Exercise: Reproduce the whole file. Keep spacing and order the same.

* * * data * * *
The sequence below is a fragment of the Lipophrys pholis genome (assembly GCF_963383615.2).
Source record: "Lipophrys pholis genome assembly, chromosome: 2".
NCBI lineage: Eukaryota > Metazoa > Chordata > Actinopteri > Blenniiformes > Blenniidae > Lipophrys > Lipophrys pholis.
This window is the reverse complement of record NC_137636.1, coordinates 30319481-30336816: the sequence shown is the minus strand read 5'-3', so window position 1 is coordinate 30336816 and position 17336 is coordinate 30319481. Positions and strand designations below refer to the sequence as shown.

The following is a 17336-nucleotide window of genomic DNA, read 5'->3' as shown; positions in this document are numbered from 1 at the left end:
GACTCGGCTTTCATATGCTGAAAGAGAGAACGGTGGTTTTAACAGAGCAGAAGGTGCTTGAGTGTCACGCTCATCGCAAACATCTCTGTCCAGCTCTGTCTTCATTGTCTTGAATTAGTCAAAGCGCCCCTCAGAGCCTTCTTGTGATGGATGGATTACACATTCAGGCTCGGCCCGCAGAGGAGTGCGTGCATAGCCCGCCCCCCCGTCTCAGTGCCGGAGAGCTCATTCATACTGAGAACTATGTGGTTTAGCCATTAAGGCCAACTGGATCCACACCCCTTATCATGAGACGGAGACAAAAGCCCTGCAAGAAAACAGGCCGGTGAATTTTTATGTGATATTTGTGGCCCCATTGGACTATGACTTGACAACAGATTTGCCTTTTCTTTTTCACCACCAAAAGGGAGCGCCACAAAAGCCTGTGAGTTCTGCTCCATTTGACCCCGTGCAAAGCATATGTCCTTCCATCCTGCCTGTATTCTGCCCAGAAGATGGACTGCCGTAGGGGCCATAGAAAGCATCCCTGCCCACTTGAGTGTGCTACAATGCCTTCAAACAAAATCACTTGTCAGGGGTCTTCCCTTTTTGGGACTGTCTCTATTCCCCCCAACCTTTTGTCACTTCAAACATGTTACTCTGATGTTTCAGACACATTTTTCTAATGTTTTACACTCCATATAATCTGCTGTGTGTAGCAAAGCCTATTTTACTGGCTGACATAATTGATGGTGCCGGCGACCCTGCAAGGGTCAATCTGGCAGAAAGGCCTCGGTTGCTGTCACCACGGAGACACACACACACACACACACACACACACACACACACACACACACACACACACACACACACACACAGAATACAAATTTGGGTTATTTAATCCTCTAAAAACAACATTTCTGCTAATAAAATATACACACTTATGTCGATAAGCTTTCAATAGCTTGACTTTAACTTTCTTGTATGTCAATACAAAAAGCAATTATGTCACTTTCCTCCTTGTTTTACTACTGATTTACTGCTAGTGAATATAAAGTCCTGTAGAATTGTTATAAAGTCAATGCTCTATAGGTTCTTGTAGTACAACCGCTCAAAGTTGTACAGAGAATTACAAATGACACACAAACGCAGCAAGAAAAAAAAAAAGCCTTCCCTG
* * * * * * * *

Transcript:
The sequence below is a fragment of the Lipophrys pholis genome (assembly GCF_963383615.2).
Source record: "Lipophrys pholis genome assembly, chromosome: 2".
NCBI lineage: Eukaryota > Metazoa > Chordata > Actinopteri > Blenniiformes > Blenniidae > Lipophrys > Lipophrys pholis.
This window is the reverse complement of record NC_137636.1, coordinates 30319481-30336816: the sequence shown is the minus strand read 5'-3', so window position 1 is coordinate 30336816 and position 17336 is coordinate 30319481. Positions and strand designations below refer to the sequence as shown.

The following is a 17336-nucleotide window of genomic DNA, read 5'->3' as shown; positions in this document are numbered from 1 at the left end:
GACTCGGCTTTCATATGCTGAAAGAGAGAACGGTGGTTTTAACAGAGCAGAAGGTGCTTGAGTGTCACGCTCATCGCAAACATCTCTGTCCAGCTCTGTCTTCATTGTCTTGAATTAGTCAAAGCGCCCCTCAGAGCCTTCTTGTGATGGATGGATTACACATTCAGGCTCGGCCCGCAGAGGAGTGCGTGCATAGCCCGCCCCCCCGTCTCAGTGCCGGAGAGCTCATTCATACTGAGAACTATGTGGTTTAGCCATTAAGGCCAACTGGATCCACACCCCTTATCATGAGACGGAGACAAAAGCCCTGCAAGAAAACAGGCCGGTGAATTTTTATGTGATATTTGTGGCCCCATTGGACTATGACTTGACAACAGATTTGCCTTTTCTTTTTCACCACCAAAAGGGAGCGCCACAAAAGCCTGTGAGTTCTGCTCCATTTGACCCCGTGCAAAGCATATGTCCTTCCATCCTGCCTGTATTCTGCCCAGAAGATGGACTGCCGTAGGGGCCATAGAAAGCATCCCTGCCCACTTGAGTGTGCTACAATGCCTTCAAACAAAATCACTTGTCAGGGGTCTTCCCTTTTTGGGACTGTCTCTATTCCCCCCAACCTTTTGTCACTTCAAACATGTTACTCTGATGTTTCAGACACATTTTTCTAATGTTTTACACTCCATATAATCTGCTGTGTGTAGCAAAGCCTATTTTACTGGCTGACATAATTGATGGTGCCGGCGACCCTGCAAGGGTCAATCTGGCAGAAAGGCCTCGGTTGCTGTCACCACGGAGACACACACACACACACACACACACACACACACACACACACACACACACACACACACACACACACAGAATACAAATTTGGGTTATTTAATCCTCTAAAAACAACATTTCTGCTAATAAAATATACACACTTATGTCGATAAGCTTTCAATAGCTTGACTTTAACTTTCTTGTATGTCAATACAAAAAGCAATTATGTCACTTTCCTCCTTGTTTTACTACTGATTTACTGCTAGTGAATATAAAGTCCTGTAGAATTGTTATAAAGTCAATGCTCTATAGGTTCTTGTAGTACAACCGCTCAAAGTTGTACAGAGAATTACAAATGACACACAAACGCAGCAAGAAAAAAAAAAAGCCTTCCCTG